Off the wall on the wall 3D-art

I guess we all have seen quite a few of those 3D paintings on pavements, which are so cleverly painted or drawn that they create – seen from one point of view – often clever and stunning optical illusions picturing fanstastic scenarios like vulcano craters or wormholes to other dimensions.

The artist John Pugh is the first that I have ever seen that does the same thing but on the walls of buildings. I amazed HOW realistic it looks.

Skater turned Fire Fly

This is so beautiful! Another simple idea – perfectly put into reality:

Mount a blue light underneath a skateboard and film it being manoeuvered through the night – but instead of choosing the all too familar camera from behind or mounted on the board everything is being filmed from a bird’s eye perspective. Colossal and intricate at the same time.

Crash Car Body Art

Nope. It’s not a crashed car. Artist Emma Hack “build” this automobile with using 17 nude people – painted to create the illusion of a ruined vehicle.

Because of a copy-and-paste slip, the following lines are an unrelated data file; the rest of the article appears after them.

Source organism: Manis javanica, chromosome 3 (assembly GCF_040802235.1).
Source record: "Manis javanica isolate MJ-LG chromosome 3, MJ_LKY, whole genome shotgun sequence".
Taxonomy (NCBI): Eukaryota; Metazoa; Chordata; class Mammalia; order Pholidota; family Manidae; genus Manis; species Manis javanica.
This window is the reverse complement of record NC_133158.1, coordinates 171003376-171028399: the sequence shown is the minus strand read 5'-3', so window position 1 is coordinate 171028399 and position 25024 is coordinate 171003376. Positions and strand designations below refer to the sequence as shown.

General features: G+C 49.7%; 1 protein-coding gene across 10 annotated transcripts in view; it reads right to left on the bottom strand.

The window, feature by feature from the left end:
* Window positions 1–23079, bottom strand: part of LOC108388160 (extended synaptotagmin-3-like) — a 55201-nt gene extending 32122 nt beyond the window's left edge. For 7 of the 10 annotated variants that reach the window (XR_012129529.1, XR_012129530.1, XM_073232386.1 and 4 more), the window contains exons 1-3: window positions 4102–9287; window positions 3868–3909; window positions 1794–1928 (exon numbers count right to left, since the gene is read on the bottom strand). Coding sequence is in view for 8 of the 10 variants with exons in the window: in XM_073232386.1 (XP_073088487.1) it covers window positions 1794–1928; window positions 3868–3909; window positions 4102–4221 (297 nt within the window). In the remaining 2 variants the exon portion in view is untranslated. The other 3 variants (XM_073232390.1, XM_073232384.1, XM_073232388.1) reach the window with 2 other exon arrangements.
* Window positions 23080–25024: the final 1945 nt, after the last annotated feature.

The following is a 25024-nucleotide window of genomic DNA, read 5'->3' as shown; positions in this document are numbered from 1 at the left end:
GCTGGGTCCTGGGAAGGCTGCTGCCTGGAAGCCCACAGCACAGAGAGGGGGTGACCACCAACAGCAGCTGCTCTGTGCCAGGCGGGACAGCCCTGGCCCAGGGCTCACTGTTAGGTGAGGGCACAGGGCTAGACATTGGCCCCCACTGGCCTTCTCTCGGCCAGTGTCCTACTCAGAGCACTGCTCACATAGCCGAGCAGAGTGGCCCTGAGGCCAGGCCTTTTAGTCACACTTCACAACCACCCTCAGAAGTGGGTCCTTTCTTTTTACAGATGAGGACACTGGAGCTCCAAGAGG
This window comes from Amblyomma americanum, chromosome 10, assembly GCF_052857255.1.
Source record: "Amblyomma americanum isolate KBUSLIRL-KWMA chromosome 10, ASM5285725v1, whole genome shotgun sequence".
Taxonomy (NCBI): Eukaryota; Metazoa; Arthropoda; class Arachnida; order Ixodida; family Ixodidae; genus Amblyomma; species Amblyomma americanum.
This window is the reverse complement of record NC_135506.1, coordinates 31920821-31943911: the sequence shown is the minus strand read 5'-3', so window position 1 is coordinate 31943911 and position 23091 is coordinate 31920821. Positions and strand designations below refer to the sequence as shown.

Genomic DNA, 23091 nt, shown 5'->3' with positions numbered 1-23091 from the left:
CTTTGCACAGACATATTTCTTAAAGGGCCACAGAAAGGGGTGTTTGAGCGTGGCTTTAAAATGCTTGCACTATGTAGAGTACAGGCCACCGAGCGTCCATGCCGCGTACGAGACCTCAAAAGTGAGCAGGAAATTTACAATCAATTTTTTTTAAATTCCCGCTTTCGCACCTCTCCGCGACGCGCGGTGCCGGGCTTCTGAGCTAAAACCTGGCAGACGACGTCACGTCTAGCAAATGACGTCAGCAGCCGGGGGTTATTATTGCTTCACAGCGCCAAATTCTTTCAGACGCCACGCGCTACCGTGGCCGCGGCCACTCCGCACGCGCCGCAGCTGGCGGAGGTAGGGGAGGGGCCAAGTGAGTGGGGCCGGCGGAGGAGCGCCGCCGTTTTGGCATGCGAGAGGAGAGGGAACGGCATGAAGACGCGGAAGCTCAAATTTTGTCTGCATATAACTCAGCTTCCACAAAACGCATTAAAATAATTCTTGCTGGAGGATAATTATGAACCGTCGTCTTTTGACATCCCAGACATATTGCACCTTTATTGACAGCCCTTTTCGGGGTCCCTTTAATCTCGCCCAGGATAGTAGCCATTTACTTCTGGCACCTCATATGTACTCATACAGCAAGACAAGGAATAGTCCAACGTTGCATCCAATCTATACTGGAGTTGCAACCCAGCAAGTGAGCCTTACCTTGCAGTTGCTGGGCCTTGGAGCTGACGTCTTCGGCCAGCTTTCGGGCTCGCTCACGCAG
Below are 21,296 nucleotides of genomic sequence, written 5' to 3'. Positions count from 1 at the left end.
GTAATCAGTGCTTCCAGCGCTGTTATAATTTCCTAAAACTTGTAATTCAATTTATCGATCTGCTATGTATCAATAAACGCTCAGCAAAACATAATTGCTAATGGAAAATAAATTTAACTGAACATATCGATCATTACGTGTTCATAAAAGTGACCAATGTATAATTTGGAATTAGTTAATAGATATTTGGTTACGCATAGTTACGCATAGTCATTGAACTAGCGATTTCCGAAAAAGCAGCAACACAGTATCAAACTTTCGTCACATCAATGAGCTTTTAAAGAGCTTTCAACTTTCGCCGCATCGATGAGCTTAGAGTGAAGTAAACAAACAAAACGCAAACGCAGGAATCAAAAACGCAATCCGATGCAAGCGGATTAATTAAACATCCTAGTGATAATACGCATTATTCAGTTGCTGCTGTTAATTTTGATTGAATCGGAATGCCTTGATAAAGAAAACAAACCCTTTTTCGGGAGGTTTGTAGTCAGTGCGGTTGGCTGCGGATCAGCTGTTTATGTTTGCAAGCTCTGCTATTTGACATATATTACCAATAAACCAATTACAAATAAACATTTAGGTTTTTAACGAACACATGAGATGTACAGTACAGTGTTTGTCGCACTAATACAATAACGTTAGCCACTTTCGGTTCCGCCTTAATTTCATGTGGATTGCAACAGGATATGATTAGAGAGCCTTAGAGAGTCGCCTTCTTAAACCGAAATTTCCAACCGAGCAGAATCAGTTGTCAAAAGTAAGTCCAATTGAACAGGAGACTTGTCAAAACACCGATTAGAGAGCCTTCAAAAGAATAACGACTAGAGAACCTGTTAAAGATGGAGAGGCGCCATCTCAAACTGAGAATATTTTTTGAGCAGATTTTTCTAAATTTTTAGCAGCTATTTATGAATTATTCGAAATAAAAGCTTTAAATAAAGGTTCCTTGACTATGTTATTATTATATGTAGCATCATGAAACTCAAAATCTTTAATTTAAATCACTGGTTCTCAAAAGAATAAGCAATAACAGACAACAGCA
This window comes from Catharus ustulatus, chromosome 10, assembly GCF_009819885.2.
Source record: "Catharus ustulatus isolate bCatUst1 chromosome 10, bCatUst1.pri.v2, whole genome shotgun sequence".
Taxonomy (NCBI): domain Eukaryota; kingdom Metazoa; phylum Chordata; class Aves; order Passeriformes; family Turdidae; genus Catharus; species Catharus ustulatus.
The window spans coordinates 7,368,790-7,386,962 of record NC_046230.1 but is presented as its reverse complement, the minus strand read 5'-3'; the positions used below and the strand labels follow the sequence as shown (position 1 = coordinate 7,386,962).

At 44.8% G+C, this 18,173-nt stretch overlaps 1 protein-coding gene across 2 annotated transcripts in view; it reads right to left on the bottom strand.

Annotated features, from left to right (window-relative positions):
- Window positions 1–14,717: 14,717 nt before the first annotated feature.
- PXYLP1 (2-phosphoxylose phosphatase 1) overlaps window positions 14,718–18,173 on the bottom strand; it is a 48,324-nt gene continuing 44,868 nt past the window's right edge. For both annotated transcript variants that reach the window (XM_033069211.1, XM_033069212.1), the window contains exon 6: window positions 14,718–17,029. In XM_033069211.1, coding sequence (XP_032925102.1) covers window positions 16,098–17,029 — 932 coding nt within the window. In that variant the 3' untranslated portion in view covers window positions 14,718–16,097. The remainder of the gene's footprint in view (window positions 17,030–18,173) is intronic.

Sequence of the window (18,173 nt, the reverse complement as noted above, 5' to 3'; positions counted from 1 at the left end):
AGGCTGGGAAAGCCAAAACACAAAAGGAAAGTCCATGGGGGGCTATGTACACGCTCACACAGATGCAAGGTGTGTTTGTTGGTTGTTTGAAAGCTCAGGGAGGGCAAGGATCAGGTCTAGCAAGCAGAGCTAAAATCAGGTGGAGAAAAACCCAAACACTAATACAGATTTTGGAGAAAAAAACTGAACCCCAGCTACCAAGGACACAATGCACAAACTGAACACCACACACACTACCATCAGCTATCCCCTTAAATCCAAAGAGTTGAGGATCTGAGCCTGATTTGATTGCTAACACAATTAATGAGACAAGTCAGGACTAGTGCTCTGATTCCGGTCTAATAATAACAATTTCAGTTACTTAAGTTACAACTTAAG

I also really like some of her other stunning body art.

She also was responsible for the super popular music video of Gotye’s Somebody that I used to know.

Check her work out on www.emmahackartist.com.au

Bubbles, Bubbles, Bubbles, Bubbles….

This is another great example that sometimes the simpler an idea is – the more powerful. In this case the straight forward idea was to hang thousands of white ballons up in the air inside stunning architectural gemstones which resultet in this mindlowing and surrealistic effect.

Artist, dancer and choreographer William Forsythe has been taking his audio/visual installation called Scattered Crowd around the world since 2002.

If you want to know what it feels like to walk among these stunningly arranged white bubbles of air then there is a chance to see them in 2013 at the Brockenheimer Depot in Frankfurt (Main) in German. Running from 21.3.-24.3.2013.

More info here: williamforsythe.de

As a little taster here is already a video from an earlier exhibition a few years back at the Saddler’s Wells in London:

 

 

Street (He)art by David Zinn

Seriously, I think I have never come across a more heart-warming collection of work than these images here by artist David Zinn. I love how he often incorporates his characters into the surroudings and also how he really cleverly uses the perspective to create an even more powerful optical effect.

Check out his website www.zinnart.com